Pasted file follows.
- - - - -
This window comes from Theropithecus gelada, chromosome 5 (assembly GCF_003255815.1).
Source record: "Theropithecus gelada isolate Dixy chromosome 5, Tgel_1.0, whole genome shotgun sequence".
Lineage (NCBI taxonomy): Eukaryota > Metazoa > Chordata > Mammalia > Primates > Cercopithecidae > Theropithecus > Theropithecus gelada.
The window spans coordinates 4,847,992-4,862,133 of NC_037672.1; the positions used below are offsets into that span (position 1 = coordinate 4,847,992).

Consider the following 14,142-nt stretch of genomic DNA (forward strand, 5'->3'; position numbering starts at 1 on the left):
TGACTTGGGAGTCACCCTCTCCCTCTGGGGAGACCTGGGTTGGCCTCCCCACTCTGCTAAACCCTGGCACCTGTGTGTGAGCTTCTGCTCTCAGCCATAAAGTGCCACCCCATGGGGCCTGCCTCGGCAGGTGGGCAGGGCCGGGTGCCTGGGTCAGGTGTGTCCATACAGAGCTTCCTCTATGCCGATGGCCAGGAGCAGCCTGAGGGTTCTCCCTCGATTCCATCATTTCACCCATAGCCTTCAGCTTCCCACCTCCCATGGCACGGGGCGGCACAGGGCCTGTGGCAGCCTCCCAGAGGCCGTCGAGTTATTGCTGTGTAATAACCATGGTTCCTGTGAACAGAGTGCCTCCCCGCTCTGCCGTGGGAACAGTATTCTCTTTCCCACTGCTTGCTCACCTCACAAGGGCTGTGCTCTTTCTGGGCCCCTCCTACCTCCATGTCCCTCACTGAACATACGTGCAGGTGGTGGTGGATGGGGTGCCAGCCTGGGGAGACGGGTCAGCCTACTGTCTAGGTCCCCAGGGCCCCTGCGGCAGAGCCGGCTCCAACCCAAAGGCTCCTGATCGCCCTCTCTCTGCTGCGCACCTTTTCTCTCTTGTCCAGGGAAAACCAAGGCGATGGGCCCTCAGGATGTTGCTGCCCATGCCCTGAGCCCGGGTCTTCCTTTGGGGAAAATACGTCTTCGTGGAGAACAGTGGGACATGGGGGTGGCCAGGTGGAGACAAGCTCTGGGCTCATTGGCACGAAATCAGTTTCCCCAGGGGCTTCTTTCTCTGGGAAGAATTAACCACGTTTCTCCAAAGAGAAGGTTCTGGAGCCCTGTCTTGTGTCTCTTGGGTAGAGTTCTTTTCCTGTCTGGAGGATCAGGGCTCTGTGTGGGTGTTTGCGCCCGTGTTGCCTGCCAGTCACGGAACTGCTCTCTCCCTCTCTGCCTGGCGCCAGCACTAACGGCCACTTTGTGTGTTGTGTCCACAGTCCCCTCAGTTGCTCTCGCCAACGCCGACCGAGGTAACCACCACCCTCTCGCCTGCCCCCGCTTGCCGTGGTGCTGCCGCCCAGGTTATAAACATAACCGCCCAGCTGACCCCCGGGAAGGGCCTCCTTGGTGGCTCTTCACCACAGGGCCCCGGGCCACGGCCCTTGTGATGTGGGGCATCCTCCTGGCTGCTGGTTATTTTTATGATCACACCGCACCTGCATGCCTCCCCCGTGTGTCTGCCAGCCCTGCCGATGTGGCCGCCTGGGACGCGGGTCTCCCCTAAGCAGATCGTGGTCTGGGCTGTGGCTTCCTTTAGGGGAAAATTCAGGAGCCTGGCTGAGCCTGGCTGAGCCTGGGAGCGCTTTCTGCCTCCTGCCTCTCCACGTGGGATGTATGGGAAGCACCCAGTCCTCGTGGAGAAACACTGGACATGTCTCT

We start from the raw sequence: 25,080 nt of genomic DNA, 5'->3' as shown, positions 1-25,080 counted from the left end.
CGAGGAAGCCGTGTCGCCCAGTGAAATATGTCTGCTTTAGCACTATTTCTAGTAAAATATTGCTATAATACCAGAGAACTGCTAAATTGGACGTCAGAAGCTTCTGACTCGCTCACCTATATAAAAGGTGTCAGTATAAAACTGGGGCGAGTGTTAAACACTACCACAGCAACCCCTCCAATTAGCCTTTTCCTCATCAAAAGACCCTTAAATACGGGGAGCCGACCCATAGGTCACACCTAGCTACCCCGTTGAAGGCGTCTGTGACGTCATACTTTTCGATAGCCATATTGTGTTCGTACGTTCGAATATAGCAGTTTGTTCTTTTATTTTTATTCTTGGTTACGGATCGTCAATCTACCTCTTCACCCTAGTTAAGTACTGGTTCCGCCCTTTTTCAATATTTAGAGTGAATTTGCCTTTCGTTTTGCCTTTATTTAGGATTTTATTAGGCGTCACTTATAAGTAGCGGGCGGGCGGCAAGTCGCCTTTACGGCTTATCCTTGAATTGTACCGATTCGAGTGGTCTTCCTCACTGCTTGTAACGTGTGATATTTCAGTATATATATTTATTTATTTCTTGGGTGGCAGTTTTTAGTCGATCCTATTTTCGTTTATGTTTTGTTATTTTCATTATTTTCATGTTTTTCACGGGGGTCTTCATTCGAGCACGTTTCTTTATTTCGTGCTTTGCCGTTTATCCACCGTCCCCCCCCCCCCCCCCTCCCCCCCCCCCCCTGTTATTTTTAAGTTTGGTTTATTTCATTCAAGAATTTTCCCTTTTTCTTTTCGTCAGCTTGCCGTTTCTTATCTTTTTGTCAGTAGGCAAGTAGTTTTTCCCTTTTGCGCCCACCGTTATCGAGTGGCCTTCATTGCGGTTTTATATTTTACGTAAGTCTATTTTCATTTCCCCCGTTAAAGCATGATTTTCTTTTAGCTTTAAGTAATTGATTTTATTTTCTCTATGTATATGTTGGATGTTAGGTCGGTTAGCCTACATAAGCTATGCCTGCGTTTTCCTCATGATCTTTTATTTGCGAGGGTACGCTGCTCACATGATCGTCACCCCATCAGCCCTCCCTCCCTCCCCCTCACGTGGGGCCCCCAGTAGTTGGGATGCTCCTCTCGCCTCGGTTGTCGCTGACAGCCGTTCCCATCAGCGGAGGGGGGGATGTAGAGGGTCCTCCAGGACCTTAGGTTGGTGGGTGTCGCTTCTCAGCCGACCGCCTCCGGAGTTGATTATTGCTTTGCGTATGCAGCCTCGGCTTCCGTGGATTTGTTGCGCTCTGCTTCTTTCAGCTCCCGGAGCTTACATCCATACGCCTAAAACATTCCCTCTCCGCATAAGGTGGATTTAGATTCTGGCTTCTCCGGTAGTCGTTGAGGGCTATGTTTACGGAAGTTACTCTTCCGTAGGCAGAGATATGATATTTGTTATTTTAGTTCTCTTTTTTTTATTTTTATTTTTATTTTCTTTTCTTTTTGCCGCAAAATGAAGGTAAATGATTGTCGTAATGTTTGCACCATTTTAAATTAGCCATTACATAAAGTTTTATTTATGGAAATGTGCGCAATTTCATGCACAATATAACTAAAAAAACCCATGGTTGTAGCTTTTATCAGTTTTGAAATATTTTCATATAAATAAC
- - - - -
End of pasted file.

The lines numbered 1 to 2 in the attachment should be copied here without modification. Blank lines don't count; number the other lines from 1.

This window comes from Theropithecus gelada, chromosome 5 (assembly GCF_003255815.1).
Source record: "Theropithecus gelada isolate Dixy chromosome 5, Tgel_1.0, whole genome shotgun sequence".